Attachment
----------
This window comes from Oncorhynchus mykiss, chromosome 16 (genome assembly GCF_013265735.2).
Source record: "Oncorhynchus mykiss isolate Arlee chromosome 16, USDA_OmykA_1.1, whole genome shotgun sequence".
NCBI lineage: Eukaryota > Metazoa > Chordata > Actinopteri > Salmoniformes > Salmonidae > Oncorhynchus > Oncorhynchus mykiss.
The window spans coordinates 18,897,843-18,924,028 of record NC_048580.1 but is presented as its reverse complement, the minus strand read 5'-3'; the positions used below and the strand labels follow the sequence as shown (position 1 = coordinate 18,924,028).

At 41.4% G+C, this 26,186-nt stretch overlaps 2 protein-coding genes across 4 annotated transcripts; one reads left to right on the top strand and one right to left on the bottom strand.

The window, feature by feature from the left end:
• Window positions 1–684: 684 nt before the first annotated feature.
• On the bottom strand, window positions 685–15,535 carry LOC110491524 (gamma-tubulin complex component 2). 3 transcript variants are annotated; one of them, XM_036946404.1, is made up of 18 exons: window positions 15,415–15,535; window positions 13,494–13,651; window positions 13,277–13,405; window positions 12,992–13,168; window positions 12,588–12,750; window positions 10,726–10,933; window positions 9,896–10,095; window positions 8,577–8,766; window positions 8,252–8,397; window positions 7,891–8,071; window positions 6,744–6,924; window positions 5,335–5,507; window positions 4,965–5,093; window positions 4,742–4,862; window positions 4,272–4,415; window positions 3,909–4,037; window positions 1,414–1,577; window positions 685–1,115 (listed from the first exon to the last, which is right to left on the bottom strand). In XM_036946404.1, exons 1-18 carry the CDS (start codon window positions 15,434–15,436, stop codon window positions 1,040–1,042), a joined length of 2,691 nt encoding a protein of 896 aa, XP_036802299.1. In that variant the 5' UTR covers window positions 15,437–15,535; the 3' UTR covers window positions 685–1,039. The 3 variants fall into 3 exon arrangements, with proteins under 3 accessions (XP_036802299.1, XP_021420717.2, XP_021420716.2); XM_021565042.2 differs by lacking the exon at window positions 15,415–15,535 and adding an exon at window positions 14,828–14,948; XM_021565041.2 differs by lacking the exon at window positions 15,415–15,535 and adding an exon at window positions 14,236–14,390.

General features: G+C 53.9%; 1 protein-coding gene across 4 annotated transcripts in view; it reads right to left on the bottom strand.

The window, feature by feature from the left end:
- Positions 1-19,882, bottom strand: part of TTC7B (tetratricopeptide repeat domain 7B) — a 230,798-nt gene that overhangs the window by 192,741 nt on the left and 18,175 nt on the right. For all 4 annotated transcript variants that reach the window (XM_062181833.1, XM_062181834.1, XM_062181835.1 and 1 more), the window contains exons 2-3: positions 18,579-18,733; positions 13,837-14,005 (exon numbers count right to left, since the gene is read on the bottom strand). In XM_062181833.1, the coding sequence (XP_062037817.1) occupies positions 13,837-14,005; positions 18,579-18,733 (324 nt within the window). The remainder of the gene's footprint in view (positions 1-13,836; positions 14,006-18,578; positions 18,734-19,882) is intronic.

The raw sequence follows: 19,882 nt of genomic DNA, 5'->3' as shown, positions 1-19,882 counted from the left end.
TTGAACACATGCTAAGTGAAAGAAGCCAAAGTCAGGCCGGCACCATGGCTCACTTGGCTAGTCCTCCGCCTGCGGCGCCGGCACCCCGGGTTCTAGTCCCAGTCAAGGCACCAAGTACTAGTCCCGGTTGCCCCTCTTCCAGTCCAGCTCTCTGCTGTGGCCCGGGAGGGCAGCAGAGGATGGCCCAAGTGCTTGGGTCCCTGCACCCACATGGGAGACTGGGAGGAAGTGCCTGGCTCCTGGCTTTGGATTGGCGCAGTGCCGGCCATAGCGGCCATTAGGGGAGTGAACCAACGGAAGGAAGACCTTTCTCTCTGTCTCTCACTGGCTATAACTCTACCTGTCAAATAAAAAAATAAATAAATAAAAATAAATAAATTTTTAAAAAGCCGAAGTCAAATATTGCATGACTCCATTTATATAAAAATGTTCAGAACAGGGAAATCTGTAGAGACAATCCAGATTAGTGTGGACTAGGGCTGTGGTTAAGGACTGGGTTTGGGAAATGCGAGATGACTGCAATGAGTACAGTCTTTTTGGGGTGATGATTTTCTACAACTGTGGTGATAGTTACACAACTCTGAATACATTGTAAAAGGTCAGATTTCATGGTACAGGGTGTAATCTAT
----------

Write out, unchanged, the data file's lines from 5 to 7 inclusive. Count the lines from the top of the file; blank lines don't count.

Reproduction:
At 41.4% G+C, this 26,186-nt stretch overlaps 2 protein-coding genes across 4 annotated transcripts; one reads left to right on the top strand and one right to left on the bottom strand.

The window, feature by feature from the left end:
• Window positions 1–684: 684 nt before the first annotated feature.